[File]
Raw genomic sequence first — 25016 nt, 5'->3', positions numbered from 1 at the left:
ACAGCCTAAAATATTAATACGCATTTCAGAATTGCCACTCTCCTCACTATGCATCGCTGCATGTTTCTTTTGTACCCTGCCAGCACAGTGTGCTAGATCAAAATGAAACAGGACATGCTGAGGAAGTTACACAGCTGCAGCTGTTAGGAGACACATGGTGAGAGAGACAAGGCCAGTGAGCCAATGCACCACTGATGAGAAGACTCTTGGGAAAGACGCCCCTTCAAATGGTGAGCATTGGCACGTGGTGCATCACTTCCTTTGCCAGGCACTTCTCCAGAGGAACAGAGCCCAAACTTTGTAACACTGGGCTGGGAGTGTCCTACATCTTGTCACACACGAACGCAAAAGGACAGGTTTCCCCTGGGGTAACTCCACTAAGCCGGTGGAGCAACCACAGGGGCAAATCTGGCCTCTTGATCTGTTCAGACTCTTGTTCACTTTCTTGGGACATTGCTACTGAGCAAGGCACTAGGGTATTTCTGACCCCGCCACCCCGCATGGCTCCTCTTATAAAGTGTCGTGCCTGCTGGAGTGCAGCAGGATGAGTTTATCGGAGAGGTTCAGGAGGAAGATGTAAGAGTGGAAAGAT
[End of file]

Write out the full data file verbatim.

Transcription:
Raw genomic sequence first — 25016 nt, 5'->3', positions numbered from 1 at the left:
ACAGCCTAAAATATTAATACGCATTTCAGAATTGCCACTCTCCTCACTATGCATCGCTGCATGTTTCTTTTGTACCCTGCCAGCACAGTGTGCTAGATCAAAATGAAACAGGACATGCTGAGGAAGTTACACAGCTGCAGCTGTTAGGAGACACATGGTGAGAGAGACAAGGCCAGTGAGCCAATGCACCACTGATGAGAAGACTCTTGGGAAAGACGCCCCTTCAAATGGTGAGCATTGGCACGTGGTGCATCACTTCCTTTGCCAGGCACTTCTCCAGAGGAACAGAGCCCAAACTTTGTAACACTGGGCTGGGAGTGTCCTACATCTTGTCACACACGAACGCAAAAGGACAGGTTTCCCCTGGGGTAACTCCACTAAGCCGGTGGAGCAACCACAGGGGCAAATCTGGCCTCTTGATCTGTTCAGACTCTTGTTCACTTTCTTGGGACATTGCTACTGAGCAAGGCACTAGGGTATTTCTGACCCCGCCACCCCGCATGGCTCCTCTTATAAAGTGTCGTGCCTGCTGGAGTGCAGCAGGATGAGTTTATCGGAGAGGTTCAGGAGGAAGATGTAAGAGTGGAAAGAT